Computer game used to promote careers in construction

By: LSL Land & New Homes


Building Masterpieces of Christmas Past

In Christmas’ gone by, the top item that was on every future builders Christmas list was either Lego or Meccano. These toys would let imaginations run wild creating wonderful constructed masterpieces of futuristic cities and houses.

Moving to the present day, the building industry is finding its number of workers dwindling - why is this? Has Lego and Meccano fallen out of favour, and been taken over by iPads and laptops in the Christmas stockings?

The CIOB having been thinking the same too - but they have a new game to put on Santa’s list. It’s called Minecraft - a game that lets the player construct and build houses and cities in their own 3D world. And with its popularity is growing as quickly as the players are building, with over 70 million players worldwide. The CIOB think that the children who are now building in Minecraft, will have a better chance of a career in construction with a desire to build new homes, and cities, of the future. 

With this in mind the CIOB has created a game of its own, aimed at 12-14 year olds - and its called Craft Your Future. Here young players find out different methods and skills required for a career in building.

The impact of Minecraft is to such an extent that the Department of Culture, Arts and Leisure has issued free licenses to over 200 schools, giving 50,000 children the chance to be involved in city planning. To which there are four free Minecraft Education Lessons available for teachers to download, giving students access to a variety of problems the are ever present in the real world today.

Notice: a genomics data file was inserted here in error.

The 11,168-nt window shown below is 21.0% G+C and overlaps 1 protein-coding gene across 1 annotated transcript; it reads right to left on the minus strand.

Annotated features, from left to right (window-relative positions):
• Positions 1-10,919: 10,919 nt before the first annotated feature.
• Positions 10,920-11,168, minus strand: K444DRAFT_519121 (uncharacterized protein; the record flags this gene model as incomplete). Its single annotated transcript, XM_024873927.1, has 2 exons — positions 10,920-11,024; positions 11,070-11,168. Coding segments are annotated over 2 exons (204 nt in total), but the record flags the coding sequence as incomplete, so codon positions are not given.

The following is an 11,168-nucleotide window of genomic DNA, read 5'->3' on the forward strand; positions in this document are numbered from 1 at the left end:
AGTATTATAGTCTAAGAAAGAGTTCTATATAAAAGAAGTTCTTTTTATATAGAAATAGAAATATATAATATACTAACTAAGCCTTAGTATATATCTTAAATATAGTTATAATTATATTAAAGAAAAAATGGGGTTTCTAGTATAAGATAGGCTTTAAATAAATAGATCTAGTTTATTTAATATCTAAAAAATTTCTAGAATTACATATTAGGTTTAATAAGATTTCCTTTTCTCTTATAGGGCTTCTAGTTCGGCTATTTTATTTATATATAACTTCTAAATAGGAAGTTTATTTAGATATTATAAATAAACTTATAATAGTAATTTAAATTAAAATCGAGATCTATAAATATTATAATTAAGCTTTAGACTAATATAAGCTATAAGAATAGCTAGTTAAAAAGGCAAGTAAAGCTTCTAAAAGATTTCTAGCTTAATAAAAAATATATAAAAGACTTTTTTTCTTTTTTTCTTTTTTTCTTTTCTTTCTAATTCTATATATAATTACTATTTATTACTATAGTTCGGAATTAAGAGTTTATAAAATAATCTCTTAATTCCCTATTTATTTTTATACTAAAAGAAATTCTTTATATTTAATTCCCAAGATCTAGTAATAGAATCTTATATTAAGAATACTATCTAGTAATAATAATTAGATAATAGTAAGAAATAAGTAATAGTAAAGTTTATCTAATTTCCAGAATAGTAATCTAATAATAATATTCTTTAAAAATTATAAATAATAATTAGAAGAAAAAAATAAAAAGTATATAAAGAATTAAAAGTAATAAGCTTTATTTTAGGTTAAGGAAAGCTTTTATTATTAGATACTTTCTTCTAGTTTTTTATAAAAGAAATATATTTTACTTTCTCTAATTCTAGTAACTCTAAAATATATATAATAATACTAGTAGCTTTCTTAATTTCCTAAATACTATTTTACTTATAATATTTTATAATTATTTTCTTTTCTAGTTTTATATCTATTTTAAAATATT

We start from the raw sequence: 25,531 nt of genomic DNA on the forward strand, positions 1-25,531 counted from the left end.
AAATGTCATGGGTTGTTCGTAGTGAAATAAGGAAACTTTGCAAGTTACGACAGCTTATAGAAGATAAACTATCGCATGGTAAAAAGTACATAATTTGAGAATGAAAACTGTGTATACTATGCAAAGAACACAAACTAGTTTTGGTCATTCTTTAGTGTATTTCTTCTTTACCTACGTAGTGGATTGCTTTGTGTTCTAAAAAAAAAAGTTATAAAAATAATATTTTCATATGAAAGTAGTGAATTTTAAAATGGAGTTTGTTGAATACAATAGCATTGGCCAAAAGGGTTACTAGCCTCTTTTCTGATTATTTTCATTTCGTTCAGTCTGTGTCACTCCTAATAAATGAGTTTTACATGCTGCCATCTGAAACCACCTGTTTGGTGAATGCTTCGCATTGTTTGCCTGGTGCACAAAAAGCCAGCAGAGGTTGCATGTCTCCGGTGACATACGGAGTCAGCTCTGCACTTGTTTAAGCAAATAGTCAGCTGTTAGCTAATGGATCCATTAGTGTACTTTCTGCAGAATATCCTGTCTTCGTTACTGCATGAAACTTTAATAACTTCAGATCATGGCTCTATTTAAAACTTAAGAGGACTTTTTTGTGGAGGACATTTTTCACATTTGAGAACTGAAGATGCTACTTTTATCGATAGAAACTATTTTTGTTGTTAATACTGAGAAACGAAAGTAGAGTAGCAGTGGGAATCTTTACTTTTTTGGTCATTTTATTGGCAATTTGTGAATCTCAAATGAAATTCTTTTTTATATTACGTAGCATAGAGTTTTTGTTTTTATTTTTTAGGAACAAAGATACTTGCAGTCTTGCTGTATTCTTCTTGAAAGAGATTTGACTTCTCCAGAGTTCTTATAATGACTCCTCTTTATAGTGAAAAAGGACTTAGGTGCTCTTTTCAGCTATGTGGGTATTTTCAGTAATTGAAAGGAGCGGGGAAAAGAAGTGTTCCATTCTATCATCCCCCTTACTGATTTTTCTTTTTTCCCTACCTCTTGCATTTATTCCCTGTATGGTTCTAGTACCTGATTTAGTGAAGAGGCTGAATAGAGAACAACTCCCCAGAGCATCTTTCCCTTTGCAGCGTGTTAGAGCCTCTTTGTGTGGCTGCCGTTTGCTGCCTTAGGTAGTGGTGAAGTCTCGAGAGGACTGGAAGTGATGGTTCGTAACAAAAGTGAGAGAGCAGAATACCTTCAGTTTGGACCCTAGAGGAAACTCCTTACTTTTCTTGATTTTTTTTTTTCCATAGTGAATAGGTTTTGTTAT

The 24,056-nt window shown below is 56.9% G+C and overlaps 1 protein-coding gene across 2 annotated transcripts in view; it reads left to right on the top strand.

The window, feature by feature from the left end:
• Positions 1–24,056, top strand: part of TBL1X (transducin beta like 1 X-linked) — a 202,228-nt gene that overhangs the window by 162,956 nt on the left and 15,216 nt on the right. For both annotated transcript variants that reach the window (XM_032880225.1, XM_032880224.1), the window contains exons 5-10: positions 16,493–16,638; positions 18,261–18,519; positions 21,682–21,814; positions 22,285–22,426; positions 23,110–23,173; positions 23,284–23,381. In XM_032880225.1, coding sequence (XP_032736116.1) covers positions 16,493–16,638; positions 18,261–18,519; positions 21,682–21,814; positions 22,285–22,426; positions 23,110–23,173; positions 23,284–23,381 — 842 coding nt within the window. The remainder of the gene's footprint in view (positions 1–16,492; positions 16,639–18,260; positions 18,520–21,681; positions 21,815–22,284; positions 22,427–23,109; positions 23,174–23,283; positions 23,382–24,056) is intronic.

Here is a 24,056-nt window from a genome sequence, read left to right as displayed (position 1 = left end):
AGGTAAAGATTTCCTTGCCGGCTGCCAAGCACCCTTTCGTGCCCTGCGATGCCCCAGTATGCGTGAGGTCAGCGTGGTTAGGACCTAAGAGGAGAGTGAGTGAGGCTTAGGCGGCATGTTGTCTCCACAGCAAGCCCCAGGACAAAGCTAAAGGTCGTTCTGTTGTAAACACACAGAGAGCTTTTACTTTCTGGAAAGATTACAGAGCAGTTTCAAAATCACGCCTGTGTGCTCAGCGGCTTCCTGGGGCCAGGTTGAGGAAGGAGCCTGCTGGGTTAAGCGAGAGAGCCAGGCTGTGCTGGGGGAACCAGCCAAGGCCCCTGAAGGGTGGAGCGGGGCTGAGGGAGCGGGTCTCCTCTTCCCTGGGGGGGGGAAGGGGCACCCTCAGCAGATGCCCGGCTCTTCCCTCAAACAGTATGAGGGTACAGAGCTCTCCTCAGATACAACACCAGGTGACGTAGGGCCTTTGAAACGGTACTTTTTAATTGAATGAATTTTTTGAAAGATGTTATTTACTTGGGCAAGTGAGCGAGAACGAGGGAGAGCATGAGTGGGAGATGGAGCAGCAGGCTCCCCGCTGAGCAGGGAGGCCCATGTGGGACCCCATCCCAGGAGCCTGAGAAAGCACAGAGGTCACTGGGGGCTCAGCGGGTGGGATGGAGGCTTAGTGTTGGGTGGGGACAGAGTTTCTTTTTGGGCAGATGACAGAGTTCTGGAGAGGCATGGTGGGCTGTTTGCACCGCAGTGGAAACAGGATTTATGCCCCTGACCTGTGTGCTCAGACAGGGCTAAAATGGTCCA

Bridget Bartlett, CIOB deputy chief executive, said:

“There are 70 million people playing Minecraft and just like Lego it has the capacity to inspire and attract a new wave of construction managers into an ever-increasing digital industry.

What is exciting is that these young learners will not only have fun but also develop their communication, team working and mathematics skills; skills that construction has a high demand for.

The lessons are designed to be teacher-friendly and we hope construction employers will also want to use them in schools as they bid to switch the next generation onto a career in construction.”

So maybe builders of the future are right asking Father Christmas iPads and laptops, though that said, there is still nothing wrong with putting a little box of Lego in their stocking. 

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